By  on October 17, 2006

New York — What a difference a decade makes.

Apparel manufacturing giants Liz Claiborne Inc., Jones Apparel Group and Kellwood Co. were riding high in the Nineties as consumers demanded the moderate brands they pedaled and shopped the department store floors they dominated. But today's challenging retail environment is about more than the department store, and the three companies are rushing to adapt to the new landscape.

Perhaps they should take a page from VF Corp., another of the industry's manufacturing giants. Over the last 10 years, the group has shed its reputation as a conservative, domestically focused manufacturer of commodity products, such as denim and intimates, to become the largest apparel company in the U.S., with sales of $6.5 billion a year. It has done so by acquiring and growing a portfolio of lifestyle brands that exist outside the department store channel and have global distribution.

Several industry changes have shaken the formula Kellwood, Jones and Claiborne had perfected, among them:

  • Retail consolidation: The number of department stores — the primary channel of distribution for their brands — has shrunk drastically, not only reducing the number of retail clients, but also empowering retailers with more buying clout.

  • Private label: Their biggest customers now double as their primary competitors, as stores develop more in-house or exclusive lines, from INC and O by Oscar de la Renta at Federated Department Stores Inc. to Vera Wang at Kohl's. Retailers demand only what they can't make for themselves: destination brands. "To be a profitable business you have to do something for your retail customer that they can't do for themselves," said Emanuel Weintraub, of the consulting firm that bears his name. "What is it that moderate can do for the retailer that they can't do for themselves? The answer is increasingly less and less."
  • Cross-shopping: Department store customers — particularly moderate consumers — have replaced the one-stop department store with comparison shopping at the Wal-Marts, Targets and H&Ms of the world. And while Wal-Mart and Target want brands, most of their apparel is dominated by their own labels — from Metro 7 at Wal-Mart to Isaac Mizrahi at Target. While Metro 7 is sourced from Pacific Alliance, increasingly these mass market behemoths are sourcing themselves rather than through a third party.

And it's not that Jones, Kellwood and Claiborne haven't tried to diversify their portfolios. They've snapped up brands in the belief that if one segment is having a rough time, another will be hot and make up for the shortfall.But analysts worry the three firms have done too little too late. Across the pond, European giants with multibrand portfolios, like LVMH Moët Hennessy Louis Vuitton and Gucci Group, have fared better than their American counterparts. Why? Luxury is soaring while moderate is holding on for dear life. Domestic flagship labels, such as Liz Claiborne, Jones New York and Sag Harbor, plus a roster of lower-profile moderate lines, are aimed at a market that continues to lose ground.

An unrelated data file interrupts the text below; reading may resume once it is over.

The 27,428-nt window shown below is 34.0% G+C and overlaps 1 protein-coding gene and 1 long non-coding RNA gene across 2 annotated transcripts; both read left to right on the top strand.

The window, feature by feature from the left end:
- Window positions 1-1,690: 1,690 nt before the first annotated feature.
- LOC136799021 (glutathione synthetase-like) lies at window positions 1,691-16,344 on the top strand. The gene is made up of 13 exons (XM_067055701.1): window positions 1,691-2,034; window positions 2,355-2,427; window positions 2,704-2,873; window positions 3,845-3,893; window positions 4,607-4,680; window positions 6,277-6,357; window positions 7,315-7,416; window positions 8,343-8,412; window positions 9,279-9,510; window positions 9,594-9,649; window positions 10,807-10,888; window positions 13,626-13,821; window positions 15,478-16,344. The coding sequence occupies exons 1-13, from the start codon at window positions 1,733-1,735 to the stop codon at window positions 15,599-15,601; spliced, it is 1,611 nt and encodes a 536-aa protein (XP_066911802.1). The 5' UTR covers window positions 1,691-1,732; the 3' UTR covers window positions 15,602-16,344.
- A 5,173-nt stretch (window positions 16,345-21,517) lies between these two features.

Analysts suggest strategies to survive in today's challenging environment:

  • Invest in destination brands: Trade moderate brands for ones with a personality and a following that differentiate them from private label offerings, allowing for increased margins. Although some of the companies have acquired such labels, in many cases, they have failed to market them aggressively enough.

  • Find alternative channels: As department store demand tapers, find new buyers, whether specialty stores, e-commerce or a label's own store. VF, for instance, has cultivated alternative avenues of distribution with its The North Face, Vans and Kipling lines.

There is hope. These are multibillion-dollar companies that have survived decades of market ups and downs, and their size uniquely positions them to capitalize on buying power and back office operations.

But perhaps their very size and diversity makes it difficult for these companies to adjust to marketplace changes, suggested Eric Beder, an analyst with Brean Murray, Carret & Co. "The question is, what is the reason for them?" he said. "At the end of the day, if you could sell it to a private equity firm, there is probably more value to these publicly held companies if they were split, so the brands could revitalize themselves if they were stand-alone brands that could be more agile. Are these [megabranded] companies better off dead than alive?"

Here, a look at the strategies the four apparel industry giants are taking to succeed in a difficult marketplace.

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